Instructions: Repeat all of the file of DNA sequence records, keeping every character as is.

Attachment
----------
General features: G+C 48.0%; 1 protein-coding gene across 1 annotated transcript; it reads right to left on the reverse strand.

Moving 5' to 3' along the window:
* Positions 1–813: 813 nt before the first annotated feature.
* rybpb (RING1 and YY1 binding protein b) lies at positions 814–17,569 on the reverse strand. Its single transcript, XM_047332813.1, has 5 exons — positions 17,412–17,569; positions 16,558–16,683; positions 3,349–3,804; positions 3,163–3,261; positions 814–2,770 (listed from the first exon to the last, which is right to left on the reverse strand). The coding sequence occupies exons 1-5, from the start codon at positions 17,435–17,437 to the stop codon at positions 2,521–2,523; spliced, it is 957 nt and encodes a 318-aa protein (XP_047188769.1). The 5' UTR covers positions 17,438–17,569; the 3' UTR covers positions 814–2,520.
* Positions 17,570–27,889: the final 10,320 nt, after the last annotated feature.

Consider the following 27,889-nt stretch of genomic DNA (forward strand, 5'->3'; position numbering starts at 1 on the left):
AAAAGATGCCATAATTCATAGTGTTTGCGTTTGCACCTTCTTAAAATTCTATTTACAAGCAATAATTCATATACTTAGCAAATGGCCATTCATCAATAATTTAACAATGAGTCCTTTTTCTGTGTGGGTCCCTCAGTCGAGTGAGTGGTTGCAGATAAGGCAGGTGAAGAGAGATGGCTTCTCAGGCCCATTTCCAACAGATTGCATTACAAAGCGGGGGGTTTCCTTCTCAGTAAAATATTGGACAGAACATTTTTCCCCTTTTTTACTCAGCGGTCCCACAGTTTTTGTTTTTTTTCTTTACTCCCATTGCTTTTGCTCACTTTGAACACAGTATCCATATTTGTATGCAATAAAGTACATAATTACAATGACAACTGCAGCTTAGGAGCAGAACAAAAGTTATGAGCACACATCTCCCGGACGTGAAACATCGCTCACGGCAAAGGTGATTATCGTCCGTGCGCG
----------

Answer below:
General features: G+C 48.0%; 1 protein-coding gene across 1 annotated transcript; it reads right to left on the reverse strand.

Moving 5' to 3' along the window:
* Positions 1–813: 813 nt before the first annotated feature.
* rybpb (RING1 and YY1 binding protein b) lies at positions 814–17,569 on the reverse strand. Its single transcript, XM_047332813.1, has 5 exons — positions 17,412–17,569; positions 16,558–16,683; positions 3,349–3,804; positions 3,163–3,261; positions 814–2,770 (listed from the first exon to the last, which is right to left on the reverse strand). The coding sequence occupies exons 1-5, from the start codon at positions 17,435–17,437 to the stop codon at positions 2,521–2,523; spliced, it is 957 nt and encodes a 318-aa protein (XP_047188769.1). The 5' UTR covers positions 17,438–17,569; the 3' UTR covers positions 814–2,520.
* Positions 17,570–27,889: the final 10,320 nt, after the last annotated feature.

Consider the following 27,889-nt stretch of genomic DNA (forward strand, 5'->3'; position numbering starts at 1 on the left):
AAAAGATGCCATAATTCATAGTGTTTGCGTTTGCACCTTCTTAAAATTCTATTTACAAGCAATAATTCATATACTTAGCAAATGGCCATTCATCAATAATTTAACAATGAGTCCTTTTTCTGTGTGGGTCCCTCAGTCGAGTGAGTGGTTGCAGATAAGGCAGGTGAAGAGAGATGGCTTCTCAGGCCCATTTCCAACAGATTGCATTACAAAGCGGGGGGTTTCCTTCTCAGTAAAATATTGGACAGAACATTTTTCCCCTTTTTTACTCAGCGGTCCCACAGTTTTTGTTTTTTTTCTTTACTCCCATTGCTTTTGCTCACTTTGAACACAGTATCCATATTTGTATGCAATAAAGTACATAATTACAATGACAACTGCAGCTTAGGAGCAGAACAAAAGTTATGAGCACACATCTCCCGGACGTGAAACATCGCTCACGGCAAAGGTGATTATCGTCCGTGCGCG